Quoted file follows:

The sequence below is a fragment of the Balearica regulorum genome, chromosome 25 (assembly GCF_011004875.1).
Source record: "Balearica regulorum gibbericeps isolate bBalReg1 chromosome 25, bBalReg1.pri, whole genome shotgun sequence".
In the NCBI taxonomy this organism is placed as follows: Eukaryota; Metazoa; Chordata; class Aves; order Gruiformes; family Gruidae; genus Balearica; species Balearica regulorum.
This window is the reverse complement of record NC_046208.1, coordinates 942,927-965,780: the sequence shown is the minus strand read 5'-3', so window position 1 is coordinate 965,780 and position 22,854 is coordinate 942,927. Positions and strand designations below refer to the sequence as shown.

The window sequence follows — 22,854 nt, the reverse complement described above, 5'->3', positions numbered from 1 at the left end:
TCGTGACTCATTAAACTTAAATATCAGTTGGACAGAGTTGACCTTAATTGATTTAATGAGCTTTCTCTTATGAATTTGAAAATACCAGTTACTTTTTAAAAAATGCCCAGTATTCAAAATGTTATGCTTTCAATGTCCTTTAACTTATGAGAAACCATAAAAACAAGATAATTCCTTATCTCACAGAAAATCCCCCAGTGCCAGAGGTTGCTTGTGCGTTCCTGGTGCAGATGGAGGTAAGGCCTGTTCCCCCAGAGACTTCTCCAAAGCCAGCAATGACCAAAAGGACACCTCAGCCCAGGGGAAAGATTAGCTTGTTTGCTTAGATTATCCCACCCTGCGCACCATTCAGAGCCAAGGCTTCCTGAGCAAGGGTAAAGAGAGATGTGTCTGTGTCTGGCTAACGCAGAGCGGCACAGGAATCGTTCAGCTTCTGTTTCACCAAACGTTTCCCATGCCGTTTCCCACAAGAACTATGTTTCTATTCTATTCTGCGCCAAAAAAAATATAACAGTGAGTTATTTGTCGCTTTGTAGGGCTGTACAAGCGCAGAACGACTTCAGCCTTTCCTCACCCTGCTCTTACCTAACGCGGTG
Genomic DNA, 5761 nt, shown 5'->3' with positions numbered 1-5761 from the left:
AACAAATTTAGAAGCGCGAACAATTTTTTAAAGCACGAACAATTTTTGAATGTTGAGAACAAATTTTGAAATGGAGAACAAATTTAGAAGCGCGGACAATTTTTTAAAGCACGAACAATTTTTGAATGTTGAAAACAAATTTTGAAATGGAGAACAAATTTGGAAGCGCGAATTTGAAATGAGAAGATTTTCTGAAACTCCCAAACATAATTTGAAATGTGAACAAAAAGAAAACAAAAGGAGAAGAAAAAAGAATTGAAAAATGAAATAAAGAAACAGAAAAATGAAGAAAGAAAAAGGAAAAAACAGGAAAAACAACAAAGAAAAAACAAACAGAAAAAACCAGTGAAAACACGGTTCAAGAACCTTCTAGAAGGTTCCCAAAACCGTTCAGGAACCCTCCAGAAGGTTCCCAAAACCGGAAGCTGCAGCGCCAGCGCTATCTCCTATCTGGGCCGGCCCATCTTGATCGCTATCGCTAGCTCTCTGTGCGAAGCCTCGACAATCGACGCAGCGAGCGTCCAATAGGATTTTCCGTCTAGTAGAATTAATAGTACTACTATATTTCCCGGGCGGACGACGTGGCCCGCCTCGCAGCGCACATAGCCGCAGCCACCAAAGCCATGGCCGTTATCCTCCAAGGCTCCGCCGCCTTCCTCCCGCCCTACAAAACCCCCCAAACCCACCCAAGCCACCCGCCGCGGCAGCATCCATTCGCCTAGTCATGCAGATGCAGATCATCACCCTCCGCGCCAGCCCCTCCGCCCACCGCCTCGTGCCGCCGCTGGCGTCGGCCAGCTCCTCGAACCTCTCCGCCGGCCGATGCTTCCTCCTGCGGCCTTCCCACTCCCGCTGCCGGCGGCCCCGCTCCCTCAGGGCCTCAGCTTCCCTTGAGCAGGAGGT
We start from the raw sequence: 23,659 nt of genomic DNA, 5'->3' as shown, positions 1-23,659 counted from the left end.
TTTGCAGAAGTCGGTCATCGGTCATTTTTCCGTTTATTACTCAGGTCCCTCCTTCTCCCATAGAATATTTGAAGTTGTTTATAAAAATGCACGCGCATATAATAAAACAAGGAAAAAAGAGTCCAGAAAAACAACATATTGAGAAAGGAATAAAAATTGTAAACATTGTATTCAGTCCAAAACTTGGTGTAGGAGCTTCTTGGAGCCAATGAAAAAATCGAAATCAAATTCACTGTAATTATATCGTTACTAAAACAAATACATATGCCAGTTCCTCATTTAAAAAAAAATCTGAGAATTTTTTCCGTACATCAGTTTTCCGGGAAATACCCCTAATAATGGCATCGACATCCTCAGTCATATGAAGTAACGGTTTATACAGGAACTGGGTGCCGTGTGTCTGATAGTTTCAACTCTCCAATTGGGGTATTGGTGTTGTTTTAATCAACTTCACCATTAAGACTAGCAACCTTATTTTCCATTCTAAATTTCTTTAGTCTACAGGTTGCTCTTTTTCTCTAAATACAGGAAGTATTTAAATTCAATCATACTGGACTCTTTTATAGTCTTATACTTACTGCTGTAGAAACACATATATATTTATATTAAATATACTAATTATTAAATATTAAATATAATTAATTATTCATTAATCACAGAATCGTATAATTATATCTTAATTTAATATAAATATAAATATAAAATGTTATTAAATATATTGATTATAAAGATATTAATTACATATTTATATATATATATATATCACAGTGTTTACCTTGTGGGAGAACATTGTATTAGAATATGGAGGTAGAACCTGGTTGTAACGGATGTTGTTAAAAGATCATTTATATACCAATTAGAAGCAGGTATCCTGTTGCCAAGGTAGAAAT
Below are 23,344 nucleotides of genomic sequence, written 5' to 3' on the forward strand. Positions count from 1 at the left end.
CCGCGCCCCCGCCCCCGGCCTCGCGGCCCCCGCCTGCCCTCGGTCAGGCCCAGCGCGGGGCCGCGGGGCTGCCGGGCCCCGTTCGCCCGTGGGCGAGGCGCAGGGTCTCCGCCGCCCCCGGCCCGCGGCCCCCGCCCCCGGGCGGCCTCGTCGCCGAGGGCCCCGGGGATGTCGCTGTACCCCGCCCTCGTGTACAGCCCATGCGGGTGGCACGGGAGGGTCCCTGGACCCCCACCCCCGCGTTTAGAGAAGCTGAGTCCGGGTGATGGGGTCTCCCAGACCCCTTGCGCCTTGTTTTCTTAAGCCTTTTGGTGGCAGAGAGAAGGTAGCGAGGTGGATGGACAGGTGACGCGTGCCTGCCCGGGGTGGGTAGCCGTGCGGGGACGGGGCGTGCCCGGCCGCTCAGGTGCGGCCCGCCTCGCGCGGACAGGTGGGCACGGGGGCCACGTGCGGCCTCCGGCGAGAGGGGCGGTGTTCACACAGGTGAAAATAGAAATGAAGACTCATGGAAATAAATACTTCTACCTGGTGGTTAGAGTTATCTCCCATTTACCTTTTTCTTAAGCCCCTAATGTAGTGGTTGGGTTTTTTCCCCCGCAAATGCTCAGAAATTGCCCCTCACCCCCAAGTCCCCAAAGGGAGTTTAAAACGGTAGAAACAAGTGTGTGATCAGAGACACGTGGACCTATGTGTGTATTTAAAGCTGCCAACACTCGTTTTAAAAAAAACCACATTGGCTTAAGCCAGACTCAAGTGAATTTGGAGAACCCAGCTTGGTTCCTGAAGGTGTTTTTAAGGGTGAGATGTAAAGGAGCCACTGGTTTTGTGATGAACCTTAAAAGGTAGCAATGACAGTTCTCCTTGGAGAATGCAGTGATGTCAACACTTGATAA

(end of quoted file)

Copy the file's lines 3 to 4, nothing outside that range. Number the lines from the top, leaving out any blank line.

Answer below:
In the NCBI taxonomy this organism is placed as follows: Eukaryota; Metazoa; Chordata; class Aves; order Gruiformes; family Gruidae; genus Balearica; species Balearica regulorum.
This window is the reverse complement of record NC_046208.1, coordinates 942,927-965,780: the sequence shown is the minus strand read 5'-3', so window position 1 is coordinate 965,780 and position 22,854 is coordinate 942,927. Positions and strand designations below refer to the sequence as shown.